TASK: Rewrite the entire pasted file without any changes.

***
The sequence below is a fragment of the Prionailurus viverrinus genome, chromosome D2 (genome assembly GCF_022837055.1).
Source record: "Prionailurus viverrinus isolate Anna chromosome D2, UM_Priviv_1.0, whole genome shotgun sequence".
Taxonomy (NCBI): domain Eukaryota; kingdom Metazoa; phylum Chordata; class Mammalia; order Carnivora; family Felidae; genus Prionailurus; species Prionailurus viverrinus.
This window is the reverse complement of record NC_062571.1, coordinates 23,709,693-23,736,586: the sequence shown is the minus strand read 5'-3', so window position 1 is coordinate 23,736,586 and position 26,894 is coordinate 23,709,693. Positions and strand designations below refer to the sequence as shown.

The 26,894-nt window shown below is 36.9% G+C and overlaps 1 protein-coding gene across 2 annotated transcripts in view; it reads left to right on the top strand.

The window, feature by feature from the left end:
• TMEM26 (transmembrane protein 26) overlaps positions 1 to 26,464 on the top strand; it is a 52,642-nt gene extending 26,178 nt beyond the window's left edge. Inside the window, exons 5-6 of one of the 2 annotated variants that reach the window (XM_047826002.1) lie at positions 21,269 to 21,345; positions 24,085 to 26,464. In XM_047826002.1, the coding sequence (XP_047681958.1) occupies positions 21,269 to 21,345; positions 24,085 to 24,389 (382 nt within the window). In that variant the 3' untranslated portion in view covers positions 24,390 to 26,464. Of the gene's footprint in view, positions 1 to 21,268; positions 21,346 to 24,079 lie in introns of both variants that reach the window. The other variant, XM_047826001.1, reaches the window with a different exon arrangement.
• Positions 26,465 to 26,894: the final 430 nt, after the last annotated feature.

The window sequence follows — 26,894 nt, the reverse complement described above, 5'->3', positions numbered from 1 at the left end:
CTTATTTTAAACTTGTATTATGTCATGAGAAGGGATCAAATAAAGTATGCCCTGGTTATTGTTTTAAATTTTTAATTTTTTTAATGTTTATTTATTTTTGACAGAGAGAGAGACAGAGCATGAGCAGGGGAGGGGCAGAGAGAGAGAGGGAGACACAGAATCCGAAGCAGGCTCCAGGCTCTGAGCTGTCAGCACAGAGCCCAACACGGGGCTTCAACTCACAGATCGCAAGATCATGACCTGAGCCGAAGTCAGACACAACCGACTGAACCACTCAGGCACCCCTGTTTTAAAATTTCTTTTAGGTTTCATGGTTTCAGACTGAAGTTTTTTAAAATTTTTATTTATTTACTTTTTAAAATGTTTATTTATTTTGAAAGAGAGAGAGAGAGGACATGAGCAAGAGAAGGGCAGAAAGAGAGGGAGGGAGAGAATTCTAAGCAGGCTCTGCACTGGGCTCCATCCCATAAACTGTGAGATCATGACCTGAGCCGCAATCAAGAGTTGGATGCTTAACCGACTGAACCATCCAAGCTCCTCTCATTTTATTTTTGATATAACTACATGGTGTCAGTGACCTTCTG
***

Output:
The sequence below is a fragment of the Prionailurus viverrinus genome, chromosome D2 (genome assembly GCF_022837055.1).
Source record: "Prionailurus viverrinus isolate Anna chromosome D2, UM_Priviv_1.0, whole genome shotgun sequence".
Taxonomy (NCBI): domain Eukaryota; kingdom Metazoa; phylum Chordata; class Mammalia; order Carnivora; family Felidae; genus Prionailurus; species Prionailurus viverrinus.
This window is the reverse complement of record NC_062571.1, coordinates 23,709,693-23,736,586: the sequence shown is the minus strand read 5'-3', so window position 1 is coordinate 23,736,586 and position 26,894 is coordinate 23,709,693. Positions and strand designations below refer to the sequence as shown.

The 26,894-nt window shown below is 36.9% G+C and overlaps 1 protein-coding gene across 2 annotated transcripts in view; it reads left to right on the top strand.

The window, feature by feature from the left end:
• TMEM26 (transmembrane protein 26) overlaps positions 1 to 26,464 on the top strand; it is a 52,642-nt gene extending 26,178 nt beyond the window's left edge. Inside the window, exons 5-6 of one of the 2 annotated variants that reach the window (XM_047826002.1) lie at positions 21,269 to 21,345; positions 24,085 to 26,464. In XM_047826002.1, the coding sequence (XP_047681958.1) occupies positions 21,269 to 21,345; positions 24,085 to 24,389 (382 nt within the window). In that variant the 3' untranslated portion in view covers positions 24,390 to 26,464. Of the gene's footprint in view, positions 1 to 21,268; positions 21,346 to 24,079 lie in introns of both variants that reach the window. The other variant, XM_047826001.1, reaches the window with a different exon arrangement.
• Positions 26,465 to 26,894: the final 430 nt, after the last annotated feature.

The window sequence follows — 26,894 nt, the reverse complement described above, 5'->3', positions numbered from 1 at the left end:
CTTATTTTAAACTTGTATTATGTCATGAGAAGGGATCAAATAAAGTATGCCCTGGTTATTGTTTTAAATTTTTAATTTTTTTAATGTTTATTTATTTTTGACAGAGAGAGAGACAGAGCATGAGCAGGGGAGGGGCAGAGAGAGAGAGGGAGACACAGAATCCGAAGCAGGCTCCAGGCTCTGAGCTGTCAGCACAGAGCCCAACACGGGGCTTCAACTCACAGATCGCAAGATCATGACCTGAGCCGAAGTCAGACACAACCGACTGAACCACTCAGGCACCCCTGTTTTAAAATTTCTTTTAGGTTTCATGGTTTCAGACTGAAGTTTTTTAAAATTTTTATTTATTTACTTTTTAAAATGTTTATTTATTTTGAAAGAGAGAGAGAGAGGACATGAGCAAGAGAAGGGCAGAAAGAGAGGGAGGGAGAGAATTCTAAGCAGGCTCTGCACTGGGCTCCATCCCATAAACTGTGAGATCATGACCTGAGCCGCAATCAAGAGTTGGATGCTTAACCGACTGAACCATCCAAGCTCCTCTCATTTTATTTTTGATATAACTACATGGTGTCAGTGACCTTCTG